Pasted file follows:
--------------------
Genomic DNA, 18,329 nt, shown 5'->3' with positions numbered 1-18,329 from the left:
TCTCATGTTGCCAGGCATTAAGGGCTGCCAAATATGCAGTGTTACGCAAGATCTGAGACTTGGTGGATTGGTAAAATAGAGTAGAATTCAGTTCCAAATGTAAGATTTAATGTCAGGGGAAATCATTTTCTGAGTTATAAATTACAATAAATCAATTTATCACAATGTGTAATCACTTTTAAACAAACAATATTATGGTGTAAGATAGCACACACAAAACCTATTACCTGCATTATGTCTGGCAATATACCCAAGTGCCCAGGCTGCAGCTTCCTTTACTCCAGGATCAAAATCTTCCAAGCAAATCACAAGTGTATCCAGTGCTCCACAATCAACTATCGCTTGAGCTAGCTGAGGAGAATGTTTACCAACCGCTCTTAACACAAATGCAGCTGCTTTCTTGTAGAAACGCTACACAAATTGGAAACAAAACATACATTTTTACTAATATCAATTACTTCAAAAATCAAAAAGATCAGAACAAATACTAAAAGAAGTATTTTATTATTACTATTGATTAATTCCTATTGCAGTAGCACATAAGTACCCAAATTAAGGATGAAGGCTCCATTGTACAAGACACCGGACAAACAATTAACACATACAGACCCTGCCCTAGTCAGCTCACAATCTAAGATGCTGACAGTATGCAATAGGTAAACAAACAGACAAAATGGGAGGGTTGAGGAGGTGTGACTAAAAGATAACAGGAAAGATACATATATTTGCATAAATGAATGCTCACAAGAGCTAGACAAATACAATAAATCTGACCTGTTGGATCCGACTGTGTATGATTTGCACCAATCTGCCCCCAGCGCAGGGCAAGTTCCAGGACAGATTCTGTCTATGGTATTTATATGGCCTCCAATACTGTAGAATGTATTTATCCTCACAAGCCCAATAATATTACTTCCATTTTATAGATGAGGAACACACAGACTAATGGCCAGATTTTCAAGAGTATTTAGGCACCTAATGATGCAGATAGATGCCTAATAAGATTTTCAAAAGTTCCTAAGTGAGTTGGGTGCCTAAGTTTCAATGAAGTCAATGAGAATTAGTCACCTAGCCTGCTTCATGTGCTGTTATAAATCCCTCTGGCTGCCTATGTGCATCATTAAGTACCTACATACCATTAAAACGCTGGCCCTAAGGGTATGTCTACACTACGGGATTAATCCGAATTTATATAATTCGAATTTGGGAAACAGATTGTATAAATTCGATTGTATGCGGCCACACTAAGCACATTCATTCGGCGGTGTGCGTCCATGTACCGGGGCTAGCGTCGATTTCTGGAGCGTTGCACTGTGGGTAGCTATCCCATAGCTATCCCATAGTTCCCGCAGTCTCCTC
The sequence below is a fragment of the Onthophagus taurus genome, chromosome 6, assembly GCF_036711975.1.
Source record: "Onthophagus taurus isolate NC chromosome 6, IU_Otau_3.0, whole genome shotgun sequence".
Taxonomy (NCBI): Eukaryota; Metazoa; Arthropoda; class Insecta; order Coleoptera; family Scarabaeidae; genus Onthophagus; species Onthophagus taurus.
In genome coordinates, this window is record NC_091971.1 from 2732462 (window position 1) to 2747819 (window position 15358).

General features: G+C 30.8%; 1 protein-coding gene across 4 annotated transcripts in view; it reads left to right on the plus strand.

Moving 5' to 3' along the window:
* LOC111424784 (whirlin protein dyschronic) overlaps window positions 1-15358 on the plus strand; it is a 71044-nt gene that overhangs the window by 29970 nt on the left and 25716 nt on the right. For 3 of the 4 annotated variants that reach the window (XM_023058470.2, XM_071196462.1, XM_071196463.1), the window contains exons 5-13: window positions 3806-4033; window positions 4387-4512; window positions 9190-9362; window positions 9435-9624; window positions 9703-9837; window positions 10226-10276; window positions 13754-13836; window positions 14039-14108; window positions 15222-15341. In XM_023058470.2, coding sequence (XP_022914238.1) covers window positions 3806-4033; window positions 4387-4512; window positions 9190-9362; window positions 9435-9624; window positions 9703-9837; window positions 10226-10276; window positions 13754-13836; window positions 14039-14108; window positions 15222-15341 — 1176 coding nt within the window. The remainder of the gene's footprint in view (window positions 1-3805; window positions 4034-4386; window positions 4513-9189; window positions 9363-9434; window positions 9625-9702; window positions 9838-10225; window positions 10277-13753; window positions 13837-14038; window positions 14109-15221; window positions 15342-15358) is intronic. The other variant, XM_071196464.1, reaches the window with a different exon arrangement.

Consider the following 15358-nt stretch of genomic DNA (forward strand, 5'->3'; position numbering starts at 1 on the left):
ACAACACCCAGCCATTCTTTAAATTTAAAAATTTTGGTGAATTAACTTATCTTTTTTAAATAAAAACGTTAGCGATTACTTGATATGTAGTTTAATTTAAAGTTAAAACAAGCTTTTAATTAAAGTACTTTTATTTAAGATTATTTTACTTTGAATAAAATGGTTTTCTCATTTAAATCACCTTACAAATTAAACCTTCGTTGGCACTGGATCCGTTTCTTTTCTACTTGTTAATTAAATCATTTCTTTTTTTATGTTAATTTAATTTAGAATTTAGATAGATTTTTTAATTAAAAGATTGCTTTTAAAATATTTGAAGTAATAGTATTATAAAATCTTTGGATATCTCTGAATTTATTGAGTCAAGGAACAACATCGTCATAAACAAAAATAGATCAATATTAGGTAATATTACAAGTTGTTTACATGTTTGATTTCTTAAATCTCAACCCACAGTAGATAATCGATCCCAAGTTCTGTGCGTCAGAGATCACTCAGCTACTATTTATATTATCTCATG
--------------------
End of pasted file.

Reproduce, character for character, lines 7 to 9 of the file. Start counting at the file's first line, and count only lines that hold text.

General features: G+C 30.8%; 1 protein-coding gene across 4 annotated transcripts in view; it reads left to right on the plus strand.

Moving 5' to 3' along the window:
* LOC111424784 (whirlin protein dyschronic) overlaps window positions 1-15358 on the plus strand; it is a 71044-nt gene that overhangs the window by 29970 nt on the left and 25716 nt on the right. For 3 of the 4 annotated variants that reach the window (XM_023058470.2, XM_071196462.1, XM_071196463.1), the window contains exons 5-13: window positions 3806-4033; window positions 4387-4512; window positions 9190-9362; window positions 9435-9624; window positions 9703-9837; window positions 10226-10276; window positions 13754-13836; window positions 14039-14108; window positions 15222-15341. In XM_023058470.2, coding sequence (XP_022914238.1) covers window positions 3806-4033; window positions 4387-4512; window positions 9190-9362; window positions 9435-9624; window positions 9703-9837; window positions 10226-10276; window positions 13754-13836; window positions 14039-14108; window positions 15222-15341 — 1176 coding nt within the window. The remainder of the gene's footprint in view (window positions 1-3805; window positions 4034-4386; window positions 4513-9189; window positions 9363-9434; window positions 9625-9702; window positions 9838-10225; window positions 10277-13753; window positions 13837-14038; window positions 14109-15221; window positions 15342-15358) is intronic. The other variant, XM_071196464.1, reaches the window with a different exon arrangement.